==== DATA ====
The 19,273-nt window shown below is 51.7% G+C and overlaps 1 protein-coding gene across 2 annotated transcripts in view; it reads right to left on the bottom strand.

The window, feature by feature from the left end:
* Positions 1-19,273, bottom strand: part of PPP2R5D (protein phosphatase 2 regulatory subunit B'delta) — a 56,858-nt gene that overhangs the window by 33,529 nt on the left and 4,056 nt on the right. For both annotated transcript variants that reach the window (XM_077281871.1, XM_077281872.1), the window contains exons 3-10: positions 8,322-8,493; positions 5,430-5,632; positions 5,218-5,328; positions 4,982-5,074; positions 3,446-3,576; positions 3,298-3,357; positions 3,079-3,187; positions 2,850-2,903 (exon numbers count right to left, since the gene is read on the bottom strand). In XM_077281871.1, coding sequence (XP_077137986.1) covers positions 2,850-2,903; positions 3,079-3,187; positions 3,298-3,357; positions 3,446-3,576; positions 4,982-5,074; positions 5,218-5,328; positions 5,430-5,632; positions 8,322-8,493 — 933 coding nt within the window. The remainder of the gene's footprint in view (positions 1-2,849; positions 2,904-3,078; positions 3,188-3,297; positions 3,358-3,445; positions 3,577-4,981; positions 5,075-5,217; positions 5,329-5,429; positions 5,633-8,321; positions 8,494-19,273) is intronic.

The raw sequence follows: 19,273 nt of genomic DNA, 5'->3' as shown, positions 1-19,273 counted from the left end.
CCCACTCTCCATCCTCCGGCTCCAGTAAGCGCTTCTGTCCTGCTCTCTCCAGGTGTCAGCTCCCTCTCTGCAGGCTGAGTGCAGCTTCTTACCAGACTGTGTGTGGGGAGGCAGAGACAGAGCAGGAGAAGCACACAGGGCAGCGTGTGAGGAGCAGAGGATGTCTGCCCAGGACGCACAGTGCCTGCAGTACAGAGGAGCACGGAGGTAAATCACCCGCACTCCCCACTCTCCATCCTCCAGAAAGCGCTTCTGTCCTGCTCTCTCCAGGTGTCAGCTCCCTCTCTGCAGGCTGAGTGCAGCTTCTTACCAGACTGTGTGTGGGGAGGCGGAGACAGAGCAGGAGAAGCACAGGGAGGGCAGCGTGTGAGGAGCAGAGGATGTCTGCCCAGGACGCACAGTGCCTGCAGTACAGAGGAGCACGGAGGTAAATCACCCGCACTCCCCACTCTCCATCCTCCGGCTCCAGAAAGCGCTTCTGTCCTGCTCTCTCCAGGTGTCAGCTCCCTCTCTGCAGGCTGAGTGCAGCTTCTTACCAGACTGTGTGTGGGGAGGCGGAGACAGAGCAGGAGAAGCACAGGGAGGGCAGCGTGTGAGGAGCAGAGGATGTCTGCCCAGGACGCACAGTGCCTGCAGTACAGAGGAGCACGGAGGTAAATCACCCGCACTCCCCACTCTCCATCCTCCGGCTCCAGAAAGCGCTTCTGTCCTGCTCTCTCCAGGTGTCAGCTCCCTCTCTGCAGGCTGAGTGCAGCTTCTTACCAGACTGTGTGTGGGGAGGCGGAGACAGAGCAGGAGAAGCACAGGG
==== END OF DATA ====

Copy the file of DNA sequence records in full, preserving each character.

The 19,273-nt window shown below is 51.7% G+C and overlaps 1 protein-coding gene across 2 annotated transcripts in view; it reads right to left on the bottom strand.

The window, feature by feature from the left end:
* Positions 1-19,273, bottom strand: part of PPP2R5D (protein phosphatase 2 regulatory subunit B'delta) — a 56,858-nt gene that overhangs the window by 33,529 nt on the left and 4,056 nt on the right. For both annotated transcript variants that reach the window (XM_077281871.1, XM_077281872.1), the window contains exons 3-10: positions 8,322-8,493; positions 5,430-5,632; positions 5,218-5,328; positions 4,982-5,074; positions 3,446-3,576; positions 3,298-3,357; positions 3,079-3,187; positions 2,850-2,903 (exon numbers count right to left, since the gene is read on the bottom strand). In XM_077281871.1, coding sequence (XP_077137986.1) covers positions 2,850-2,903; positions 3,079-3,187; positions 3,298-3,357; positions 3,446-3,576; positions 4,982-5,074; positions 5,218-5,328; positions 5,430-5,632; positions 8,322-8,493 — 933 coding nt within the window. The remainder of the gene's footprint in view (positions 1-2,849; positions 2,904-3,078; positions 3,188-3,297; positions 3,358-3,445; positions 3,577-4,981; positions 5,075-5,217; positions 5,329-5,429; positions 5,633-8,321; positions 8,494-19,273) is intronic.

The raw sequence follows: 19,273 nt of genomic DNA, 5'->3' as shown, positions 1-19,273 counted from the left end.
CCCACTCTCCATCCTCCGGCTCCAGTAAGCGCTTCTGTCCTGCTCTCTCCAGGTGTCAGCTCCCTCTCTGCAGGCTGAGTGCAGCTTCTTACCAGACTGTGTGTGGGGAGGCAGAGACAGAGCAGGAGAAGCACACAGGGCAGCGTGTGAGGAGCAGAGGATGTCTGCCCAGGACGCACAGTGCCTGCAGTACAGAGGAGCACGGAGGTAAATCACCCGCACTCCCCACTCTCCATCCTCCAGAAAGCGCTTCTGTCCTGCTCTCTCCAGGTGTCAGCTCCCTCTCTGCAGGCTGAGTGCAGCTTCTTACCAGACTGTGTGTGGGGAGGCGGAGACAGAGCAGGAGAAGCACAGGGAGGGCAGCGTGTGAGGAGCAGAGGATGTCTGCCCAGGACGCACAGTGCCTGCAGTACAGAGGAGCACGGAGGTAAATCACCCGCACTCCCCACTCTCCATCCTCCGGCTCCAGAAAGCGCTTCTGTCCTGCTCTCTCCAGGTGTCAGCTCCCTCTCTGCAGGCTGAGTGCAGCTTCTTACCAGACTGTGTGTGGGGAGGCGGAGACAGAGCAGGAGAAGCACAGGGAGGGCAGCGTGTGAGGAGCAGAGGATGTCTGCCCAGGACGCACAGTGCCTGCAGTACAGAGGAGCACGGAGGTAAATCACCCGCACTCCCCACTCTCCATCCTCCGGCTCCAGAAAGCGCTTCTGTCCTGCTCTCTCCAGGTGTCAGCTCCCTCTCTGCAGGCTGAGTGCAGCTTCTTACCAGACTGTGTGTGGGGAGGCGGAGACAGAGCAGGAGAAGCACAGGG